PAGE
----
Politics, Polarization, & Us
In less than one week it will all be – thankfully – over. Voters will have had their say, and our nation’s next President will (presumably) have been elected. But regardless of who wins, so much of what has been horribly revealed by this campaign season will remain painfully with us.
Through the primary season and then on past the party conventions, what we’ve seen over the last several months has been sobering, to say the least. The rhetoric and behavior of candidates and citizens alike have often been shockingly divisive, violent, and hate-filled. There’s been very little that has inspired, even less that has called upon our “better angels”. This political season has exposed quite devastatingly the polarization that presently characterizes our nation and world. And at the root of it all is an anger and fear that has us unraveling.
Our country has certainly known other moments in its history of such rancor and division. Abraham Lincoln profoundly acknowledged one of those moments at the close of the Civil War in 1865, when he said in his second inaugural address, “With malice toward none, with charity for all, with firmness in the right as God gives us to see the right, let us strive on to finish the work we are in, to bind up the nation’s wounds, to care for him who shall have borne the battle and for his widow and his orphan, to do all which may achieve and cherish a just and lasting peace among ourselves and with all nations.”
Binding up the nation’s wounds is once more the profound task we all face. My question for us today is this: how shall the Church participate in that sacred work?
We have a moral and theological imperative to be fully engaged in the healing, restorative work our nation now so desperately needs. As a prophetic church, we must be willing to name and confront the social sins — racism, sexism, xenophobia, etc.—that this campaign season has so harshly laid bare. But at the same time we as Church have to find a way to make real our own theological language of grace, forgiveness, and redemption. We need to call upon that extravagant love we proudly profess to begin stitching the gaping wounds of our nation back together. And while doing it we need to be willing to see the sacred and inherently good image of God in every single person we encounter, even and especially when the person in front of us is the person with whom we have adamant disagreement.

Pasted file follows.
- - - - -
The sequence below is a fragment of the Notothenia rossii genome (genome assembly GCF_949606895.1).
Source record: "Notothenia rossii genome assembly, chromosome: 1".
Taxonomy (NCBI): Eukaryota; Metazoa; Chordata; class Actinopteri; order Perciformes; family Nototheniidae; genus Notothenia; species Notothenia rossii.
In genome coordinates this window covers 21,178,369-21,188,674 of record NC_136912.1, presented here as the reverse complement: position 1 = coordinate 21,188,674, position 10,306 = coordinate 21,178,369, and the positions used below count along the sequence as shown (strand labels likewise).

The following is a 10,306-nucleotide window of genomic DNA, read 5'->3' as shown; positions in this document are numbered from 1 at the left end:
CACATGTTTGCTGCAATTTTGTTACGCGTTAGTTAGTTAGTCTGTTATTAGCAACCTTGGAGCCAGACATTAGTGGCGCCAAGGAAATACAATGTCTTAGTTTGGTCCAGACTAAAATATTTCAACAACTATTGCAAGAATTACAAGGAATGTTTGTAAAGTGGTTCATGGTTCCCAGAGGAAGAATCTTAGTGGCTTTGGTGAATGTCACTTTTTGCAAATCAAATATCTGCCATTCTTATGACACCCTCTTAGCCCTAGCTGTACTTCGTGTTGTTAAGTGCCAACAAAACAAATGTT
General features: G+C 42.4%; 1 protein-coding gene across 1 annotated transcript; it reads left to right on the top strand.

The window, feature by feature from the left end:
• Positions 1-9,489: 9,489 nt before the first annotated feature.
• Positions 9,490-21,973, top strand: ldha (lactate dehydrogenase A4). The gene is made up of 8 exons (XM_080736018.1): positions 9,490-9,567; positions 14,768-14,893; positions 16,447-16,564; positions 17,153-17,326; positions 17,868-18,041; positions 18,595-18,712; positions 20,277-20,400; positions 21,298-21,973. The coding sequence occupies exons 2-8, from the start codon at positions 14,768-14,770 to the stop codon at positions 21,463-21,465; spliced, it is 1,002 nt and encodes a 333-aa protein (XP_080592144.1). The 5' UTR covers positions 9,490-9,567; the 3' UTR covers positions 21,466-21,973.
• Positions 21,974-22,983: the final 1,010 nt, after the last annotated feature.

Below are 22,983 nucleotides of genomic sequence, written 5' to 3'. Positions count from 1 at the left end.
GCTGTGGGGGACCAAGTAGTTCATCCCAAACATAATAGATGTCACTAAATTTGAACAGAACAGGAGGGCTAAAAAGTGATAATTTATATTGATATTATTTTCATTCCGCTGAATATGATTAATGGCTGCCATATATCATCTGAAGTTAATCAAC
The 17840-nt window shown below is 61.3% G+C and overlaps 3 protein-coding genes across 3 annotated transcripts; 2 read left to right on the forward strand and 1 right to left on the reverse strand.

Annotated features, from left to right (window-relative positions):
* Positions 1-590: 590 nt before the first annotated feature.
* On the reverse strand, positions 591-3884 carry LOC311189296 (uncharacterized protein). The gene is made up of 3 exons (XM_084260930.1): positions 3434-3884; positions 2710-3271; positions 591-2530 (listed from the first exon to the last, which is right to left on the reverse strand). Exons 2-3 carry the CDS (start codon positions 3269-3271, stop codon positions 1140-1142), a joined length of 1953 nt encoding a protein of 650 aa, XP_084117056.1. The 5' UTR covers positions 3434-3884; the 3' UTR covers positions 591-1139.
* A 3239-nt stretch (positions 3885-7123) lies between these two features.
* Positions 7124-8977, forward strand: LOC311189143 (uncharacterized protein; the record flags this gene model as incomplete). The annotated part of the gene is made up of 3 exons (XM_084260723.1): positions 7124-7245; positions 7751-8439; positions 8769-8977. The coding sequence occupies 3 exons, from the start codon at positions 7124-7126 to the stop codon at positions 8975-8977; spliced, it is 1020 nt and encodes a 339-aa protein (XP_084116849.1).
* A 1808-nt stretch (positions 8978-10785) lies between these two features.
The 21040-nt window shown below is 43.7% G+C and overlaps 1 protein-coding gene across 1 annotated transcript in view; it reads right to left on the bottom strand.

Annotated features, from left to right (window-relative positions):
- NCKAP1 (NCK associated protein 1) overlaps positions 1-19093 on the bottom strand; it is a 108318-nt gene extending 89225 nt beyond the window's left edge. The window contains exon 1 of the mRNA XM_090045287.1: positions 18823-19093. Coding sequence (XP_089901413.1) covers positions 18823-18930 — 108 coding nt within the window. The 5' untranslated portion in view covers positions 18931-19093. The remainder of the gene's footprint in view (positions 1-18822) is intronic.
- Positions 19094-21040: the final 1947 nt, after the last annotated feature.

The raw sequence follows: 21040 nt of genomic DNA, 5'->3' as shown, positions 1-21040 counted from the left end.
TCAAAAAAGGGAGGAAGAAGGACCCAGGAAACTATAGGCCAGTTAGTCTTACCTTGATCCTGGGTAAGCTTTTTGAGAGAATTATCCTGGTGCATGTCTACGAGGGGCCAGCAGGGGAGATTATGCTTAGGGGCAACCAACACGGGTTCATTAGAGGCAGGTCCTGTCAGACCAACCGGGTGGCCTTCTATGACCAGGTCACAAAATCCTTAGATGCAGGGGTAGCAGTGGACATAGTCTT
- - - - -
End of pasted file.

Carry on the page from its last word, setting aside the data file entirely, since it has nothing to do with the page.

In the United Church of Christ, we like to think of ourselves as a big enough ‘tent’ to welcome all voices, theologies, and political persuasions. This is one of those moments that tests this treasured image. We are also a church that believes firmly in the intersection of faith and the public square. Today that public square is riddled with disunity, distrust, and dangerous rhetoric. May we step into that square bearing the prophetic wisdom, unyielding love, and abiding hope that makes our unique voice an essential one for these days.
Ever grateful for your ministry and witness,
Reverend Shari Prestemon, Conference Minister